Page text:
OpenVMS mode does not support the UNIX wildcard ?, or  pattern matching. OpenVMS users expect  to be available as directory delimiters.
Some additional behavior differences between OpenVMS mode and UNIX mode:
- OpenVMS mode outputs full file specifications, not relative ones, as in UNIX mode.
- The GLOB_MARK flag is ignored in OpenVMS mode because it is not meaningful to append a slash (/) to a directory on OpenVMS.
Sample pattern input Sample output [.SUBDIR1]A.TXT DEV:[DIR.SUBDIR1]A.TXT;1 [.SUB*]%.* DEV:[DIR.SUBDIR1]A.TXT;1
You can enable this mode explicitly with:
$ DEFINE DECC$GLOB_UNIX_STYLE ENABLE
UNIX mode is also enabled if the DECC$FILENAME_UNIX_ONLY feature logical is set, or if the glob function determines that the specified pattern looks like a UNIX style pathname.
In UNIX mode, the glob function follows the X/Open specification where possible.
Sample pattern input Sample output ./a/b/c ./a/b/c ./?/b/* ./a/b/c [a-c] c
The glob function matches all accessible pathnames against this pattern and develops a list of all pathnames that match. To have access to a pathname, the glob function requires search permission on every component of a pathname except the last, and read permission on each directory of any filename component of the pattern argument.
The glob function stores the number of matched pathnames and a pointer to a list of pointers to pathnames in the pglob argument. The pathnames are sorted, based on the setting of the LC_COLLATE category in the current locale. The first pointer after the last pathname is NULL. If the pattern does not match any pathnames, the returned number of matched pathnames is 0.
It is the caller's responsibility to create the structure pointed to by the pglob argument. The glob function allocates other space as needed. The globfree function frees any space associated with the pglob argument as a result of a previous call to the glob function.
The flags argument is used to control the behavior of the glob function. The flags value is the bitwise inclusive OR (|) of any of the following constants, which are defined in the <glob.h> header file:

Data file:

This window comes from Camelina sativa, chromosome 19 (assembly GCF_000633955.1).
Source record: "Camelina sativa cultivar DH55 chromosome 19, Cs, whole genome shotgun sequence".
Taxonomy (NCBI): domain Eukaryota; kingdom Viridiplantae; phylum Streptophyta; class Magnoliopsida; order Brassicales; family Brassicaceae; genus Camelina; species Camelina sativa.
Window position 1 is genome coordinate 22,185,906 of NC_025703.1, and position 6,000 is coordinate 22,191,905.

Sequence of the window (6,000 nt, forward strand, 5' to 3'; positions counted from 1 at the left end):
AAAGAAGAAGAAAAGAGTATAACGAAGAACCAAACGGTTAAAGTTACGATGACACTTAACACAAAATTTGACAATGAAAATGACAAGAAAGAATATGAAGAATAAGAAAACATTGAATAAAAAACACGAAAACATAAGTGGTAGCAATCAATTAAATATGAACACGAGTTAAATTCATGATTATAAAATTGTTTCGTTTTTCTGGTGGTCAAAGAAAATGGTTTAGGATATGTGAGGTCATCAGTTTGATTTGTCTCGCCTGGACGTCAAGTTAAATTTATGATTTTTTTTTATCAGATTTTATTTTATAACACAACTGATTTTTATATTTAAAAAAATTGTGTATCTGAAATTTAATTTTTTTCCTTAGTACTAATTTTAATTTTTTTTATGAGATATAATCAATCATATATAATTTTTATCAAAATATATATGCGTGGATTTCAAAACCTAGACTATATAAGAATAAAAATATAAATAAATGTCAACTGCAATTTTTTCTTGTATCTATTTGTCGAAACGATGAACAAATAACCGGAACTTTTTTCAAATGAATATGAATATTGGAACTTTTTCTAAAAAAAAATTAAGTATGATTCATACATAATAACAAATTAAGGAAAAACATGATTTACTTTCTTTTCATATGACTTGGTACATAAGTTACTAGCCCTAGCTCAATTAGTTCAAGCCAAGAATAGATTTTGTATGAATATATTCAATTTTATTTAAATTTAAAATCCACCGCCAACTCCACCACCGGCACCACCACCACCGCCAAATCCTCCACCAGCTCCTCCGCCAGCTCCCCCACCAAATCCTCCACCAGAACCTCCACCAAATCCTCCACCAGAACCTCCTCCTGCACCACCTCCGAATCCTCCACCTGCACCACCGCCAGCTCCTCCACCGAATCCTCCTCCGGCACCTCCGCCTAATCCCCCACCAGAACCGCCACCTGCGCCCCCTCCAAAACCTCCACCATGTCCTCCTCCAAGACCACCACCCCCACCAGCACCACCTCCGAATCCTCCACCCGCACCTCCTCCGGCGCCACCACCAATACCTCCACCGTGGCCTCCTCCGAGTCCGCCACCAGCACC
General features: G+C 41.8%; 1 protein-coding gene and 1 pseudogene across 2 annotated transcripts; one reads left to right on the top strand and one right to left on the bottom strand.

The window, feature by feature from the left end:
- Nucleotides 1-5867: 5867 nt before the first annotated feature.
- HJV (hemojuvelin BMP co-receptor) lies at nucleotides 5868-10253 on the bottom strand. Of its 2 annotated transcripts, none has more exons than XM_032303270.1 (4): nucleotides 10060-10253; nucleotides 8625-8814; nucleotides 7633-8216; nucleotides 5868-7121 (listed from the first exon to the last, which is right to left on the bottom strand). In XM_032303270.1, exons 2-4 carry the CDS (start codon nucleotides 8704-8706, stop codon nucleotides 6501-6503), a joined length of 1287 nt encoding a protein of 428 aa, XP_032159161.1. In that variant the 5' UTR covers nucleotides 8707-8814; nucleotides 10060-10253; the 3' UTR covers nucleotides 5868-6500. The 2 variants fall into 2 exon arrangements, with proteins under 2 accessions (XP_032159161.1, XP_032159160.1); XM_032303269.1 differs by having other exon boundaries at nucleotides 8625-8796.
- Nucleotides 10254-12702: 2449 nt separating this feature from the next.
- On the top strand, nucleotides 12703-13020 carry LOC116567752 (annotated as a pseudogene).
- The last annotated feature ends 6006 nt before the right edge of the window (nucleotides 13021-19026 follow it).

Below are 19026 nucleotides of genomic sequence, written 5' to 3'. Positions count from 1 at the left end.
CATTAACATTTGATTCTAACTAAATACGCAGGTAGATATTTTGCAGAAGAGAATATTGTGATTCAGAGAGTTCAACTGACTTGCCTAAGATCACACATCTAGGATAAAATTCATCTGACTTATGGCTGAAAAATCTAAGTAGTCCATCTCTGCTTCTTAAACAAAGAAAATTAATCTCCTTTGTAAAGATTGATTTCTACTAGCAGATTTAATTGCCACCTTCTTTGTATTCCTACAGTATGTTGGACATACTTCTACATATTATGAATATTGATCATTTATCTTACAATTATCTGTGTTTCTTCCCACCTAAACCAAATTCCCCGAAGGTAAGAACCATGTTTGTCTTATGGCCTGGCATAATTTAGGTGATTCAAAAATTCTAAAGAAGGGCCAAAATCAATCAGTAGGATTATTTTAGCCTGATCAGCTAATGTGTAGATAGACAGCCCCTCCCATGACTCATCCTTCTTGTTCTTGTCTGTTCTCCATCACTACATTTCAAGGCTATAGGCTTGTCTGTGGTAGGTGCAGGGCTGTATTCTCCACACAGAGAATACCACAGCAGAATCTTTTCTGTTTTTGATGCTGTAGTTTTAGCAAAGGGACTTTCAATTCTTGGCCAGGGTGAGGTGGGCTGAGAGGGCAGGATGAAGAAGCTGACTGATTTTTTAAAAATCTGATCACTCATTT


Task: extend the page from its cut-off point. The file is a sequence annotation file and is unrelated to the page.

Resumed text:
GLOB_APPEND Appends pathnames located with this call to any pathnames previously located. GLOB_DOOFFS Uses the gl_offs structure to specify the number of NULL pointers to add to the beginning of the gl_pathv component of the pglob argument. GLOB_ERR Causes the glob function to return when it encounters a directory that it cannot open or read. If the GLOB_ERR flag is not set, the glob function continues to find matches if it encounters a directory that it cannot open or read. GLOB_MARK Specifies that each pathname that is a directory should have a slash (/) appended. GLOB_MARK is ignored in OpenVMS mode because it is not meaningful to append a slash to a directory on OpenVMS systems. GLOB_NOCHECK If the pattern argument does not match any pathname, then the glob function returns a list consisting only of the pattern argument, and the number of matched pathnames is 1. GLOB_NOESCAPE If the GLOB_NOESCAPE flag is set, a backslash (\) cannot be used to escape metacharacters.
The GLOB_APPEND flag can be used to append a new set of pathnames to those found in a previous call to the glob function. The following rules apply when two or more calls to the glob function are made with the same value of the pglob argument, and without intervening calls to the globfree function:
- If the application sets the GLOB_DOOFFS flag in the first call to the glob function, then it is also set in the second call, and the value of the gl_offs field of the pglob argument is not modified between the calls.
- If the application did not set the GLOB_DOOFFS flag in the first call to the glob function, then it is not set in the second call.
- After the second call, pglob-> gl_pathv points to a list containing the following:
- Zero or more NULLs, as specified by the GLOB_DOOFFS flag and pglob-> gl_offs .
- Pointers to the pathnames that were in the pglob-> gl_pathv list before the call, in the same order as after the first call to the glob function.
- Pointers to the new pathnames generated by the second call, in the specified order.
- The count returned in the pglob-> gl_offs argument is the total number of pathnames from the two calls.
- The application should not modify the pglob-> gl_pathc or pglob-> gl_pathv fields between the two calls.
Previous Next Contents Index